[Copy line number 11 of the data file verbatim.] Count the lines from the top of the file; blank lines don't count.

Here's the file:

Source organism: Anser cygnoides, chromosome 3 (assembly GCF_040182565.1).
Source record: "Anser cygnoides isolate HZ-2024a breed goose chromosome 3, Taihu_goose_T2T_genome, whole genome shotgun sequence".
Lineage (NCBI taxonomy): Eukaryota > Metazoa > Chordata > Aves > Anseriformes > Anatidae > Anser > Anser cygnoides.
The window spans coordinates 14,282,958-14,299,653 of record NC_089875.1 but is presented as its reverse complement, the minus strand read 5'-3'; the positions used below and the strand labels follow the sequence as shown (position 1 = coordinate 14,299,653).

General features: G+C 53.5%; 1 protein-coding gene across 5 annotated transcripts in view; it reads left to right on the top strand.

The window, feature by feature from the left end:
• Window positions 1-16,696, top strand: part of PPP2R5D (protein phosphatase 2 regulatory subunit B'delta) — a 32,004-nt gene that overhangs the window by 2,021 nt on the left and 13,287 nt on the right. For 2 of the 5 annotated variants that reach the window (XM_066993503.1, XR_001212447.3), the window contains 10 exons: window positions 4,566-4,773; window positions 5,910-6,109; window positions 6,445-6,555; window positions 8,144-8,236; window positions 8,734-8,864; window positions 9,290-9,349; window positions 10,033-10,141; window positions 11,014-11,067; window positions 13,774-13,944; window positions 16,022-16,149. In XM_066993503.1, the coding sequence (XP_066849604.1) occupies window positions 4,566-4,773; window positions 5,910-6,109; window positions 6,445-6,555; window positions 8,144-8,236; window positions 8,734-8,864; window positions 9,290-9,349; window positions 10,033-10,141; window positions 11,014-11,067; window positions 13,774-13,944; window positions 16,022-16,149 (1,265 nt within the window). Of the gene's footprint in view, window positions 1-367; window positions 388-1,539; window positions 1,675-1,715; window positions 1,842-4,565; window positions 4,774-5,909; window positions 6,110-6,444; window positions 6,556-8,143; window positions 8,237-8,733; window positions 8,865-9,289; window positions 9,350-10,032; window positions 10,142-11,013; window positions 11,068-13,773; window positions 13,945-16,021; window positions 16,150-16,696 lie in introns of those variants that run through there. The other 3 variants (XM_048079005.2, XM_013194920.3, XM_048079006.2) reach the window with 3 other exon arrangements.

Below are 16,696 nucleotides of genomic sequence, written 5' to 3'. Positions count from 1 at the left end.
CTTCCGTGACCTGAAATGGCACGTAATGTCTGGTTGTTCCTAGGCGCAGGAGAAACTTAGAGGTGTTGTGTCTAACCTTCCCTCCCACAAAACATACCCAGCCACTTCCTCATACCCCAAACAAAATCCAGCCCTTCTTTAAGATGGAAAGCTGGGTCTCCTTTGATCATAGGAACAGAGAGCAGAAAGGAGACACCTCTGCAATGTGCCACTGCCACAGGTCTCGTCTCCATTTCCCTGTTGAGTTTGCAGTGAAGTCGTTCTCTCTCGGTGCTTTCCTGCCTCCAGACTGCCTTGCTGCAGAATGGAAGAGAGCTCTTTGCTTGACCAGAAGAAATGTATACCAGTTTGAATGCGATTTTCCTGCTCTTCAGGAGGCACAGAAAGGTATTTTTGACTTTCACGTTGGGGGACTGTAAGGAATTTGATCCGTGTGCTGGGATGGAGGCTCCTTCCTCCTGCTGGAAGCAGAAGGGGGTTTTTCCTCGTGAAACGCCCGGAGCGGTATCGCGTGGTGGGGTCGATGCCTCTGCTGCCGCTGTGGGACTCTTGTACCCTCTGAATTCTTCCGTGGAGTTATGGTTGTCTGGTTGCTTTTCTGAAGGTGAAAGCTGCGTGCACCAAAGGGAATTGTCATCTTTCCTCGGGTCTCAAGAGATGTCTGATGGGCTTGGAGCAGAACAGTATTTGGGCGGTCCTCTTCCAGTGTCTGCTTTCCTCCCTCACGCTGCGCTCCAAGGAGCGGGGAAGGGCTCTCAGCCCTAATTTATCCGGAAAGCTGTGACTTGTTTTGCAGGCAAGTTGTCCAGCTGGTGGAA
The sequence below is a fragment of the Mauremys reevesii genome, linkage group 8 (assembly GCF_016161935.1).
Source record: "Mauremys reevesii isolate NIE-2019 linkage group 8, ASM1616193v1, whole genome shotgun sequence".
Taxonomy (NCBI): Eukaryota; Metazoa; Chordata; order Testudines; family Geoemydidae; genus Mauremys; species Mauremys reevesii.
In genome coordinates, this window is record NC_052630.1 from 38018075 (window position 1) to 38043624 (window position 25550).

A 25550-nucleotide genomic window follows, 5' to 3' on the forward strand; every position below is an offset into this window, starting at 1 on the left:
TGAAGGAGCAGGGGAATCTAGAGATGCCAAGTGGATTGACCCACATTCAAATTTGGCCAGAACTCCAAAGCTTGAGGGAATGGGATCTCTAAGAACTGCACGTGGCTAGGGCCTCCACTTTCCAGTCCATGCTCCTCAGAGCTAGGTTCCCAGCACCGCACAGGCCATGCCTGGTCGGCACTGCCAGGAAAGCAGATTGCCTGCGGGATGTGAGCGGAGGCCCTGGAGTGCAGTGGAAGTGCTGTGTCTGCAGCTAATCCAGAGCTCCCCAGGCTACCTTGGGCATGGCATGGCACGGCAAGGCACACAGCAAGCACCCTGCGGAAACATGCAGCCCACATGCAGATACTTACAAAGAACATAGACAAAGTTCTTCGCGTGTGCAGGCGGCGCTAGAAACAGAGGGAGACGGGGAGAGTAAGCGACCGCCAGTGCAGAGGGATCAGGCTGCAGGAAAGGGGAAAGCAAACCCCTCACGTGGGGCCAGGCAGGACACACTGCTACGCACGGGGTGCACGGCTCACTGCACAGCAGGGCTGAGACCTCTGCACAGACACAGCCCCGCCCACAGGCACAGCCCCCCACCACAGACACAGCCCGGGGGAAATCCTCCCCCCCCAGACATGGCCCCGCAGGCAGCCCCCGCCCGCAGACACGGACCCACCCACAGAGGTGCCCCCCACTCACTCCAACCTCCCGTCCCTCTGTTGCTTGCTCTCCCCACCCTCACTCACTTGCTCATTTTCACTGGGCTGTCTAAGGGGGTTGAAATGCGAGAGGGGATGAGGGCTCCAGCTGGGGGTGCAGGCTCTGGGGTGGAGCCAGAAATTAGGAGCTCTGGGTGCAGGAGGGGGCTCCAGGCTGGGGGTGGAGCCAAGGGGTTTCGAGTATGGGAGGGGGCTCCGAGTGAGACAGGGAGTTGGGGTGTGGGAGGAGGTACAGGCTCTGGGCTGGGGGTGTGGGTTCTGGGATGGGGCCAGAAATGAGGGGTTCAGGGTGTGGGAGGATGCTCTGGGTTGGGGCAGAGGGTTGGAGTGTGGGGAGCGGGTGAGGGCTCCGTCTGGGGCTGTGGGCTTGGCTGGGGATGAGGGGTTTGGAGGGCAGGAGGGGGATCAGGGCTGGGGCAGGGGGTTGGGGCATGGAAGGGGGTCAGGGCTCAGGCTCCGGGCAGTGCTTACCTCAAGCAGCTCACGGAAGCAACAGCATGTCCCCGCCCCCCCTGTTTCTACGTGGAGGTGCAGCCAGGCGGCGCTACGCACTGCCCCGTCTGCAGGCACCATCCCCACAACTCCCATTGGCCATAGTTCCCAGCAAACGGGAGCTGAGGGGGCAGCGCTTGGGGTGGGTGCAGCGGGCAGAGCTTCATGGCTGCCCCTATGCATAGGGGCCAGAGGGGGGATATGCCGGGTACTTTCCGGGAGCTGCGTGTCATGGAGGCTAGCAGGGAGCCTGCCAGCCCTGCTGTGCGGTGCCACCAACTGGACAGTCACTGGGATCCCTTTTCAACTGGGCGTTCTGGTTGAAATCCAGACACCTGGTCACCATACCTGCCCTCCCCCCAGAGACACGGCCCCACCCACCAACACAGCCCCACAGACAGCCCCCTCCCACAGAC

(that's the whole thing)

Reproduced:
Source record: "Mauremys reevesii isolate NIE-2019 linkage group 8, ASM1616193v1, whole genome shotgun sequence".